Yesterday morning the kids took mercy on me and didn’t stomp around this tiny house before 7AM, and when it was all said and done I slept for 14 straight hours. I have my theories as to why my body needed that kind of break from reality—PIANO CONCERTO FEDERATION IS FINALLY OVER AND THAT SHIT IS HARD ON DOTING MOTHERS–and by the time I walked into the kitchen Leta was hangry. HANG GREE.
In the spring of 2002 just a few weeks after bringing Chuck home from the Pasadena branch of the ASPCA, I was trying to make a cup of coffee while he darted around my feet trying to bite my ankles. That dog was a motherfucker as a puppy. He may have looked innocent and adorable, but he destroyed shoes and underwear and chewed on furniture and routinely flipped over his water bowl on purpose. Yelp review: Total asshole. Needs to be flicked in the nose. One star.
I don’t think I’ve ever told this story in the almost 17-year history of this website which is strange given that it is so very Utahn. Yes, with the N at the end, no A before it. As if this place could possibly get more flavorless. If you’re from Utah you are a Utahn. Rhymes with “futon”.
"I literally do not have room for bulk cereal in my house. Half of the countertop space in my kitchen is already occupied by food because I don’t even have a pantry. The other half is occupied by glasses full of my privileged white woman tears." https://t.co/laxQhgNGKahttps://t.co/gr08FzbU8x
Muck Rack makes it simple to find people, tweets, or articles that mention any name, keyword, company, hashtag etc. We've compiled this guide to help you make the most of your search.
Selecting a term
Start searching tweets, articles from media outlets, articles mentioned in tweets, journalists'
names, titles and bios with some suggested searches:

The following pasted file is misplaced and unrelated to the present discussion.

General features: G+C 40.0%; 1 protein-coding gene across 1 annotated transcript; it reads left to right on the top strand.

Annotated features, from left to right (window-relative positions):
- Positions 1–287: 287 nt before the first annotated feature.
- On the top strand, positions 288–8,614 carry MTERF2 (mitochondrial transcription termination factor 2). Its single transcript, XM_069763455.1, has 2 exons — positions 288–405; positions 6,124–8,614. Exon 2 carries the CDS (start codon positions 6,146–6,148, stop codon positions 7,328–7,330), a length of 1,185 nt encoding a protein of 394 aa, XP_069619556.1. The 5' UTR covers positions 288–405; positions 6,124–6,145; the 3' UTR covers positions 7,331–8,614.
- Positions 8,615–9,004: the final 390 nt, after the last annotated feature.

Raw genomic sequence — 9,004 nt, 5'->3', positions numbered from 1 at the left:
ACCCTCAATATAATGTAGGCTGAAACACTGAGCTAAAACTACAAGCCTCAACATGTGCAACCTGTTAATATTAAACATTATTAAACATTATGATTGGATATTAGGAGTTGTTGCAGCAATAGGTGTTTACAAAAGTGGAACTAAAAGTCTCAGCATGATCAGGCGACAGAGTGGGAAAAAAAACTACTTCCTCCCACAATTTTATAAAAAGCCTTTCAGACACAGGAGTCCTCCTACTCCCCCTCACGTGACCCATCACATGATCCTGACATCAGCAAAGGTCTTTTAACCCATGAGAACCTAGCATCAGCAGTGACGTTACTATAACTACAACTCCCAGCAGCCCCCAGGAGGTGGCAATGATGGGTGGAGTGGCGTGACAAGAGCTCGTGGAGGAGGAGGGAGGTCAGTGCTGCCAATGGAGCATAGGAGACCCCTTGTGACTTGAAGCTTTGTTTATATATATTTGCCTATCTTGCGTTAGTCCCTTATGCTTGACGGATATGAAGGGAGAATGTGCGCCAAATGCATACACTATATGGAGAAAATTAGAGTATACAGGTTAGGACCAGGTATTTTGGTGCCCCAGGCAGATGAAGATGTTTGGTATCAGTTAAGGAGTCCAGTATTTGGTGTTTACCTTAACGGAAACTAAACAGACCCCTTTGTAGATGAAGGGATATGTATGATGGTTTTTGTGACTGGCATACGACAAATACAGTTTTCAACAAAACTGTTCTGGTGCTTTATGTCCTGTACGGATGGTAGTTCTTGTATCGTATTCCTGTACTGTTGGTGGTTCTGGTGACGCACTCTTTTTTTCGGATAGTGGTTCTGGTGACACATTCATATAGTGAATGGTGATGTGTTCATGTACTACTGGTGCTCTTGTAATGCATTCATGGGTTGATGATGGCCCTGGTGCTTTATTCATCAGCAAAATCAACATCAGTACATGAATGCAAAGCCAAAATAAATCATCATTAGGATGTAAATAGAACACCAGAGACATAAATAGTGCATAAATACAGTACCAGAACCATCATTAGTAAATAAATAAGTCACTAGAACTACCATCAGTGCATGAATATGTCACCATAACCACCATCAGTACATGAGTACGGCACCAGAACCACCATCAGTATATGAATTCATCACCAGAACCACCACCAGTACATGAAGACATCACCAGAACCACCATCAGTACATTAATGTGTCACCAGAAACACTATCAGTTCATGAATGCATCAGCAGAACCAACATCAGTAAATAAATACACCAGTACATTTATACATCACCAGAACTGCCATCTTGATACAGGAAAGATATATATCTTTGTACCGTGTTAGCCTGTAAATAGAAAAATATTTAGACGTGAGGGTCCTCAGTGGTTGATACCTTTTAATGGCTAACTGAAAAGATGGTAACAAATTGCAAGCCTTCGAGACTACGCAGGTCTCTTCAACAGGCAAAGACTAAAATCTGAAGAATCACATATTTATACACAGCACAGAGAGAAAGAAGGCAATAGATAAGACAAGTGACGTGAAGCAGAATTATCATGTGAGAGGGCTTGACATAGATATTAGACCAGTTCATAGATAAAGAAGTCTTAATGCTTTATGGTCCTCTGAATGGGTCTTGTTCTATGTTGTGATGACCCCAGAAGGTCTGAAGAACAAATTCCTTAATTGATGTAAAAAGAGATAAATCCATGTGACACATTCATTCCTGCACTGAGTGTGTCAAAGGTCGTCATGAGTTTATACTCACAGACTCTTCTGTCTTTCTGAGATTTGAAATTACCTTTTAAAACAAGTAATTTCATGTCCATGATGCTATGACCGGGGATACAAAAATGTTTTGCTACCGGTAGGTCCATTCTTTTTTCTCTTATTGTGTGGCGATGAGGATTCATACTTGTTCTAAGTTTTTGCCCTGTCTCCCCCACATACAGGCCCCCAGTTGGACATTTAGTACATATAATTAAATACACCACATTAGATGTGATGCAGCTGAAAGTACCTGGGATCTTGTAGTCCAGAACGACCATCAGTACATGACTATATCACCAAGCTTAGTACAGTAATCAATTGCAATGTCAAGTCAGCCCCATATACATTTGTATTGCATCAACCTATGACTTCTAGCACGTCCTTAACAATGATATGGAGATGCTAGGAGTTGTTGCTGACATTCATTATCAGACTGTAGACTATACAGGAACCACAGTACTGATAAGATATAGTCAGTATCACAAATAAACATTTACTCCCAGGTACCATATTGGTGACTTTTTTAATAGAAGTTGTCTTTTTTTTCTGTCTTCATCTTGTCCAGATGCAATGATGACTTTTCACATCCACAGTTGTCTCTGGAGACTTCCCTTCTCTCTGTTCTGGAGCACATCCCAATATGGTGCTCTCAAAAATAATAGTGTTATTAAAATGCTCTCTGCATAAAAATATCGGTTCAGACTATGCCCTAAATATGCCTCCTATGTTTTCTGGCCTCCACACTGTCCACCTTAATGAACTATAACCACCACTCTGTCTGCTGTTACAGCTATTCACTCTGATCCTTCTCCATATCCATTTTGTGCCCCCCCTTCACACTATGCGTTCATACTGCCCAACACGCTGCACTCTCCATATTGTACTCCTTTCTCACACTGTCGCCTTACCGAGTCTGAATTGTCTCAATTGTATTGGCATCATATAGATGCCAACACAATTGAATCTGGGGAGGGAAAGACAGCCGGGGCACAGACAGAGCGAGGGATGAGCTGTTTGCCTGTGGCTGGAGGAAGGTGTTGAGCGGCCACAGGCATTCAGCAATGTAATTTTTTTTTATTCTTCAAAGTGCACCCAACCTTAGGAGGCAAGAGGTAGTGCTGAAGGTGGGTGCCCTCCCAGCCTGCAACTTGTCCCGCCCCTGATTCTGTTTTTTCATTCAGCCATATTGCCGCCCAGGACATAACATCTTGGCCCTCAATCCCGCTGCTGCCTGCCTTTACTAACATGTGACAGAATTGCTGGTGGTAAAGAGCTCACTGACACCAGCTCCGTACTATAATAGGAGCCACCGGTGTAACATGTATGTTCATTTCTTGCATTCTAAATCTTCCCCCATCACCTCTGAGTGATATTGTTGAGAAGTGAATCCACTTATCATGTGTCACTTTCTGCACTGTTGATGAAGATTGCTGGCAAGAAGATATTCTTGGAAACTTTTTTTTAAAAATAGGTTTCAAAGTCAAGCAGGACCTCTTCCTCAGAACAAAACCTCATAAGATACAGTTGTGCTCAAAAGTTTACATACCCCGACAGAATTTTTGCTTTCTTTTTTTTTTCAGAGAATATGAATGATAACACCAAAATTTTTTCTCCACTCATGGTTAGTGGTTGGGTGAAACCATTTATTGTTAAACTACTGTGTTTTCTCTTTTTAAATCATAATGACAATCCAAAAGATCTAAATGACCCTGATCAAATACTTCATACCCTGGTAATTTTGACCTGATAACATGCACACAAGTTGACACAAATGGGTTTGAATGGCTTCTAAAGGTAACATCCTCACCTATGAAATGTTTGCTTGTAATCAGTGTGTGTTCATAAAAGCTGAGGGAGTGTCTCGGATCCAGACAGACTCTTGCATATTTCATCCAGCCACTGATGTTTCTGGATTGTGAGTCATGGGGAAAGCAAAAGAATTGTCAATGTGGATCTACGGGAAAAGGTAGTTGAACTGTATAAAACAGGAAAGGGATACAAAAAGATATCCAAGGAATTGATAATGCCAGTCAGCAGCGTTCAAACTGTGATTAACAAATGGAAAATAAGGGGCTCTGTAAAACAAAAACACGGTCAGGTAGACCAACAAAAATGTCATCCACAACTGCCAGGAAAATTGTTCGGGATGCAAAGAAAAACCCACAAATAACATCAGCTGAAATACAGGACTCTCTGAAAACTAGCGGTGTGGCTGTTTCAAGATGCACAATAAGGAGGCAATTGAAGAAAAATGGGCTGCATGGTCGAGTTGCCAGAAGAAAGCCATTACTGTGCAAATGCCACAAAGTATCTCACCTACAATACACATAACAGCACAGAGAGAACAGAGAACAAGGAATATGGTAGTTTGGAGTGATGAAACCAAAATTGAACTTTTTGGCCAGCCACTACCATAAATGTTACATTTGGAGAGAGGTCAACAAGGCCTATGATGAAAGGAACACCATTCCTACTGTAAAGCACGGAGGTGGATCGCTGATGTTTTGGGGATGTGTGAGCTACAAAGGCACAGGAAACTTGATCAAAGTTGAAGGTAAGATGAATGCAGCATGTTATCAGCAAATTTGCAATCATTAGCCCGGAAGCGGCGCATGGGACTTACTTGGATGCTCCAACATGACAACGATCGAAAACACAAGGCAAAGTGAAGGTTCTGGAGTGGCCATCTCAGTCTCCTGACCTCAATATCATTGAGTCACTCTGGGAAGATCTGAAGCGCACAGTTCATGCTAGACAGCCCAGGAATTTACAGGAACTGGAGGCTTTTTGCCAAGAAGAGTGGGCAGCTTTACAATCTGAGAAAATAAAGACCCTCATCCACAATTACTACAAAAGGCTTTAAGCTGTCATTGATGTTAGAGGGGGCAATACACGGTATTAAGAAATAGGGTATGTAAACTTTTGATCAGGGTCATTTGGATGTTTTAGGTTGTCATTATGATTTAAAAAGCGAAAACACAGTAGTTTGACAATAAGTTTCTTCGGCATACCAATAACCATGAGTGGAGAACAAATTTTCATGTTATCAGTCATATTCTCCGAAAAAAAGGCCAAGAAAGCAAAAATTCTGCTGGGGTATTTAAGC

Companies or Topics (e.g. iPhone, Microsoft)
Phrases (e.g. "cloud computing") — use quotes to keep the terms together
Twitter handles (e.g. @username) — returns those who have mentioned or replied to
Names (e.g. "David Pogue")
Hashtags (e.g. #sxsw, #london2012)
Bio details (e.g. vegan, Olympics, father)
Muck Rack's Advanced Search allows for many boolean operators.
Find results that mention multiple specified terms, use AND or
+. For example, ensure each result contains both Elon Musk and Mark Zuckerberg by
searching Musk AND Zuckerberg or Musk + Zuckerberg.
Use the operators OR or , to broaden your search when you'd like either of
multiple terms to appear in results. (This is the default behavior of our search when no operators
are used). For example, results will contain either cake or cookie by searching cake OR cookie or cake,cookie
Use NOT or - to subtract results from your search. For
example, searching Disney will yield results about the Walt Disney Company as well as Walt Disney
World Resort. To exclude mentions of Disney World, search for Disney -World or Disney
When using one of these operators with a phrase, enclose it in quotation marks. For example, you can
find results about smartphones excluding Apple's iPhone 4S by searching smartphone -"iPhone
Exact case matching or punctuation
If you're searching for a brand name or keyword that relies on specific punctuation marks or capitalization, you can
find results that match your exact query by adding matchcase: before the keyword you're searching for, like matchcase:E*TRADE .
Use parentheses to separate multiple
boolean phrases. For example, to find journalists talking about having fun in Disney World or
Disneyland, search for ("disney world" OR disneyland) AND fun.
An asterisk can be used to search for any variation of a root word truncated by the asterisk. For example, searching for admin* will return results for administrator, administration, administer, administered, etc.
A near operator is an AND operator where you can control the distance between the words. You can vary the distance the near operation uses by adding a forward slash and number (between 0-99) such as strawberries NEAR/10 "whipped cream", which means the strawberries must exist within 10 words of "whipped cream".